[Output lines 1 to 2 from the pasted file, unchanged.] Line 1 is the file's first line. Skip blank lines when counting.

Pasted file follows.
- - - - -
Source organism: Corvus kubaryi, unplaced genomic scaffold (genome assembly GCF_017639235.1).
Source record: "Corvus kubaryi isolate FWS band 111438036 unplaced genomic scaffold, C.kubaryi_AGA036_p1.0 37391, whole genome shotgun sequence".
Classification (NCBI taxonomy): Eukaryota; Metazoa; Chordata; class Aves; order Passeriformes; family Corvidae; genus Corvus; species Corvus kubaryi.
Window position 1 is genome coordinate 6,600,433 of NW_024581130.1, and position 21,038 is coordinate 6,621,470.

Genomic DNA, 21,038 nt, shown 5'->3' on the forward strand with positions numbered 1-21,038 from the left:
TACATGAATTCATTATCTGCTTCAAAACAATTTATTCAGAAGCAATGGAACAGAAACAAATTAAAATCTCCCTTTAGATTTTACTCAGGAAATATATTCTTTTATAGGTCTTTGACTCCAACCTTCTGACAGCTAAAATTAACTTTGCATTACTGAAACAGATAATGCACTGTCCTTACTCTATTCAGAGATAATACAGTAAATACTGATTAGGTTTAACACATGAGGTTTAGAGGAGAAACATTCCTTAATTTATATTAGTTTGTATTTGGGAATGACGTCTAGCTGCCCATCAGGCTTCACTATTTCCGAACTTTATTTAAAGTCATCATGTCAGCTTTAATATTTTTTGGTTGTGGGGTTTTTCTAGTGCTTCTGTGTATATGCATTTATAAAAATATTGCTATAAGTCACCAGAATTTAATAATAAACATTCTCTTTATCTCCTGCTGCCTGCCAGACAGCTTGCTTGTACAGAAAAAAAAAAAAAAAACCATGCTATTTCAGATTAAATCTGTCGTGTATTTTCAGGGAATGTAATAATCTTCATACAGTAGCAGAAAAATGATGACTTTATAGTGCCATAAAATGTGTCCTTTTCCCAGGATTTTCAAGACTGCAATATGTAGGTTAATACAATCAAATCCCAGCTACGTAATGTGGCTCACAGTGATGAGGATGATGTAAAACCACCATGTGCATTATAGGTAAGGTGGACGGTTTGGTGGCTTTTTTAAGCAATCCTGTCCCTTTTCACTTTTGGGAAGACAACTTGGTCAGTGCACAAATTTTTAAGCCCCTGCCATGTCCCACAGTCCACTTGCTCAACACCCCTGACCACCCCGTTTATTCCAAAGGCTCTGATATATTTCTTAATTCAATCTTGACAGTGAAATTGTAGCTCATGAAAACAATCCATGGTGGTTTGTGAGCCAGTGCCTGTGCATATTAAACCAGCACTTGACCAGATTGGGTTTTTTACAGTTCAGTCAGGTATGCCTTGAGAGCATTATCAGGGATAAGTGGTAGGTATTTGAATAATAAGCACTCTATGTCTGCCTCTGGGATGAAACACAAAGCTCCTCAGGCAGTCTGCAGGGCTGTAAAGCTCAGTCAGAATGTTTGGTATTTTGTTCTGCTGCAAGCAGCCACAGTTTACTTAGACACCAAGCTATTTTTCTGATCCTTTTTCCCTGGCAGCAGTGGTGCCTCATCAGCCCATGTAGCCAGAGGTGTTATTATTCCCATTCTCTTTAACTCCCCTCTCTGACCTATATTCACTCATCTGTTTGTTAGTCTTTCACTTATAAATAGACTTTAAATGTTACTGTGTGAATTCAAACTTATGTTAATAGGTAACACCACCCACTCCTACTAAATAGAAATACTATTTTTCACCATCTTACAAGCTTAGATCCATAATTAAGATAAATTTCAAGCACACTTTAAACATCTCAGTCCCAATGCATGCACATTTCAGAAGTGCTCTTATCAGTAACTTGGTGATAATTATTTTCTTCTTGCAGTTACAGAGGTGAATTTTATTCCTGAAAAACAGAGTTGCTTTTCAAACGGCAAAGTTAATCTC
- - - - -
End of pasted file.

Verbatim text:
Source organism: Corvus kubaryi, unplaced genomic scaffold (genome assembly GCF_017639235.1).
Source record: "Corvus kubaryi isolate FWS band 111438036 unplaced genomic scaffold, C.kubaryi_AGA036_p1.0 37391, whole genome shotgun sequence".